Postal receipts increase by $8,000 to $10,000 each December in Rudolph, Ohio.
RUDOLPH, Ohio — For a few hours this month, William Okuly will be volunteering his time, stamping a well-known reindeer’s likeness on hundreds and hundreds of Christmas cards and packages.
“It’s a tradition,” Mr. Okuly, 66, said simply. “I’ve lived here 30 some years, and I figured I could help them out.”
For the first time in its history, the Rudolph Post Office will be relying on community volunteers such as Mr. Okuly to cancel the 80,000 or so pieces of mail that flood the tiny post office in the weeks leading up to Christmas. In October, the office’s staff was cut in half — from two to one — making the task of hand-canceling all that mail an impossible one for Charlotte Lamb, officer in charge.
“I struggled with it for a little bit, but then I just realized no matter what I wanted, it couldn’t be done by me alone,” Mrs. Lamb said.
She decided the long tradition would have to end even though she knew that would be a burden too.
Charlotte Lamb, officer in charge, works at the mail desk while a stuffed Rudolph the Red-Nosed Reindeer sits on top of the microwave in the Rudolph Post Office. Mrs. Lamb is the lone employee at the Rudolph Post Office.
“The day the office was transferred over to me, a guy came in with a stack of letters and asked if he could get the Rudolph postmark,” she recalled. “When I told him we’re not doing it this year, his mouth about hit the floor. … I thought, ‘Man, I’m going to be doing this all month long’.”
Word got out, and soon Liberty Township trustees were stepping in to see if they could help save Rudolph. State Rep. Randy Gardner (R., Bowling Green) got involved, and before long, Mrs. Lamb got the word: the U.S. Postal Service had graciously agreed to let her have volunteers 18 and older hand-cancel the mail from Dec. 1-24 with the once-a-year Reindeer Station postmark.
Mrs. Lamb said she’s already had 50 to 75 people sign up to staff 2 or 2½-hour shifts. Many are local, some are from neighboring towns, some are postal workers who just want to help after they get off work. Mace Brumbaugh of Deshler stopped in with a bag full of Christmas cards to mail and said she’d like to sign up. Mrs. Lamb scheduled her for an afternoon shift later this week.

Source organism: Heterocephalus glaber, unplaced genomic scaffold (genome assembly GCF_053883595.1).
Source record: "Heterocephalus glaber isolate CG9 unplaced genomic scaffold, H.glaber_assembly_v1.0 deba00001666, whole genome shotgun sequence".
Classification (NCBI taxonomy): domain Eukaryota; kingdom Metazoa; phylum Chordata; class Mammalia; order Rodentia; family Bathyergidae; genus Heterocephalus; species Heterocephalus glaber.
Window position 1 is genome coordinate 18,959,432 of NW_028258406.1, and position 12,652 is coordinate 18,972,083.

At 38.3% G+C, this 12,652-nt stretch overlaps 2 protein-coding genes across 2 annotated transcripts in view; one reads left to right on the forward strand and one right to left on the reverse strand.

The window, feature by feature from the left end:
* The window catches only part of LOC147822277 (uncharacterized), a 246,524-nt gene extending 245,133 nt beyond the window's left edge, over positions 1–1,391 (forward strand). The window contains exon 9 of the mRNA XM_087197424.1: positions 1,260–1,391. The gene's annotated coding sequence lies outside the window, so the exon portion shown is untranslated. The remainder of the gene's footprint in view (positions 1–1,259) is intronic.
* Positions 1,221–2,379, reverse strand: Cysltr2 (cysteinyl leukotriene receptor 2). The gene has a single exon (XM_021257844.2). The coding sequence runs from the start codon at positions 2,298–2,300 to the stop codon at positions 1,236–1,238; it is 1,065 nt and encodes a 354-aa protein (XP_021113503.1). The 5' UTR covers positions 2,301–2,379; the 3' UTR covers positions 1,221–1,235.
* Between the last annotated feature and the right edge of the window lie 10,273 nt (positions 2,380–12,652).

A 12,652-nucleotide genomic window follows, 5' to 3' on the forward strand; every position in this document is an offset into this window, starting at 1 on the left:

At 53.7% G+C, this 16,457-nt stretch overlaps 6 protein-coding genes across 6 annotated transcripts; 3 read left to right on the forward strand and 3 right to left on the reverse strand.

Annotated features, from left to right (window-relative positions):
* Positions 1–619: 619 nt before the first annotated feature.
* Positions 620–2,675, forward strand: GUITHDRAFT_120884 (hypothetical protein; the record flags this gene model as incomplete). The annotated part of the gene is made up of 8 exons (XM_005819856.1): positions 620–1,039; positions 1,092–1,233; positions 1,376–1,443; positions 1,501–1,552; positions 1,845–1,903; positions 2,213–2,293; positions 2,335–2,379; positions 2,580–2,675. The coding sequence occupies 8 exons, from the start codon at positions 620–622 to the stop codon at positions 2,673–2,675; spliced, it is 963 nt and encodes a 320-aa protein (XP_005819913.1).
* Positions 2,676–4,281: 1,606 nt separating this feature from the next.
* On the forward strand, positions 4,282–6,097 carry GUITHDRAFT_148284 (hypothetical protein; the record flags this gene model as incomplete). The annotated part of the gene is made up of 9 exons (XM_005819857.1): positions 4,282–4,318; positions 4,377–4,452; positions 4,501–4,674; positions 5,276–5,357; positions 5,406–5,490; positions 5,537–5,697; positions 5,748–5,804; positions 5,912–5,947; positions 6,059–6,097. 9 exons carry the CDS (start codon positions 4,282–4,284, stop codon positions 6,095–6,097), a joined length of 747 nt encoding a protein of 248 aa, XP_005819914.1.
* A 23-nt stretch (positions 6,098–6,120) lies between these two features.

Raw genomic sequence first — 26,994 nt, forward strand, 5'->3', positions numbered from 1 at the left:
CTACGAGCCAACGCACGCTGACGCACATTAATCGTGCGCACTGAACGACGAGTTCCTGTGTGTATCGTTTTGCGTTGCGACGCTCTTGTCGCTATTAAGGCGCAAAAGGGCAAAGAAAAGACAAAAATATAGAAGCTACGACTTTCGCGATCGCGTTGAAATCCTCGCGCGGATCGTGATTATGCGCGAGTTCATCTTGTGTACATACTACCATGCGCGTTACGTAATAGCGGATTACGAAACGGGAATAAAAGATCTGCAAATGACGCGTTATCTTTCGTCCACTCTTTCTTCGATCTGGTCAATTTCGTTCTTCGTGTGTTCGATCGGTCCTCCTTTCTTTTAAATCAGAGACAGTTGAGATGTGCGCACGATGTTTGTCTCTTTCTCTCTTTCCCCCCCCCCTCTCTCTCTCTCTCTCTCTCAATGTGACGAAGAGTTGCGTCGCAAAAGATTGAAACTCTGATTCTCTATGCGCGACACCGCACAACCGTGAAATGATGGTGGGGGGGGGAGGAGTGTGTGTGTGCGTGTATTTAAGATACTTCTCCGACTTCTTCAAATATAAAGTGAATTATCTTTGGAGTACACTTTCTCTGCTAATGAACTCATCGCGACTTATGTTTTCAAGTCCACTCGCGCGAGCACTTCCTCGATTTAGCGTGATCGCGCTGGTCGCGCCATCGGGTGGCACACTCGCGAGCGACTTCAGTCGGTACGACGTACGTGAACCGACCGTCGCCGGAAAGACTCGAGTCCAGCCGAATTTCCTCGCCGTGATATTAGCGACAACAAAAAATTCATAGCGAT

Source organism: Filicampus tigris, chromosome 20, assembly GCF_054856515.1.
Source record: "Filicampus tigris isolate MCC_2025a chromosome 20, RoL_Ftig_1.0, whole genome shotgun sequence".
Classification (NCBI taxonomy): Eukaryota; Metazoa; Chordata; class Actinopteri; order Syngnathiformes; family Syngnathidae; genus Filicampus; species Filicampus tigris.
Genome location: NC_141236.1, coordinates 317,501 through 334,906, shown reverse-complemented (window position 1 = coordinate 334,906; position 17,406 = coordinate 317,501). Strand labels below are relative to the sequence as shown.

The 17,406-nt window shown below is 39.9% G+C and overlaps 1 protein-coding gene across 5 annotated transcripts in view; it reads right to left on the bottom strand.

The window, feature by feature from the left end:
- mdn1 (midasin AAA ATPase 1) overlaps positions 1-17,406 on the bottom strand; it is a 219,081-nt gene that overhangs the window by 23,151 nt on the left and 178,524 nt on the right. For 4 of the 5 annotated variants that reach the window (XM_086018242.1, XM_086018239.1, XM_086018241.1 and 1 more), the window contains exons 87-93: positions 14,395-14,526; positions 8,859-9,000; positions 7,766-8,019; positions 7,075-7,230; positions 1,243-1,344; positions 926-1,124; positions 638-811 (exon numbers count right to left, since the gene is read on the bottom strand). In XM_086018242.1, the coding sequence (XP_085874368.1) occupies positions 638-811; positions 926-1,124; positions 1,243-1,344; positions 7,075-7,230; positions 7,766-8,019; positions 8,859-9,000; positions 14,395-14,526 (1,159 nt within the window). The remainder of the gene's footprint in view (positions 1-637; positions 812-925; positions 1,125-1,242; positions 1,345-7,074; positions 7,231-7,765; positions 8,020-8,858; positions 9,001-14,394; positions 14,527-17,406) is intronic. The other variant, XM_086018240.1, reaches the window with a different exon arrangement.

“I’m retired, and I always thought this was a great service,” Mrs. Brumbaugh said. “That’s why we’re here — to help one another.”
Past cancellation stamps at the Rudolph Post Office. More than 80,000 pieces of mail are expected to be cancelled from Dec. 1-24 in Rudolph, Ohio.
It would be a stretch to say the famous postmark boosts the unincorporated village’s economy, though Mrs. Lamb said postal receipts increase by $8,000 to $10,000 each December. And the extra traffic definitely boosts Christmas — and community — spirit.
Mrs. Lamb and her rural route carrier, Karen Mason, bring in cookies each morning and keep coffee brewing for customers.
“Sometimes we get a line in the lobby, but people just talk to the person next to them, ask them where they’re from, get a cookie and some coffee,” Mrs. Lamb said. “There are no mean people, no complaints, no pushing or shoving. It all goes real well.”
The Rudolph Post Office is at the corner of Mermill and Rudolph roads about 6 miles southwest of Bowling Green. It is open from 7 a.m. to noon Monday through Saturday and from 1 p.m. to 4:30 p.m. Monday through Friday. There also is a blue mail box out front for customers who arrive when the post office is closed.
“Everything that comes in between Dec. 1 and 24 will get the reindeer cancellation,” Mrs. Lamb said.
Contact Jennifer Feehan at:firstname.lastname@example.org or 419-724-6129.
Guidelines: Please keep your comments smart and civil. Don't attack other readers personally, and keep your language decent. Comments that violate these standards, or our privacy statement or visitor's agreement, are subject to being removed and commenters are subject to being banned. To post comments, you must be a registered user on toledoblade.com. To find out more, please visit the FAQ.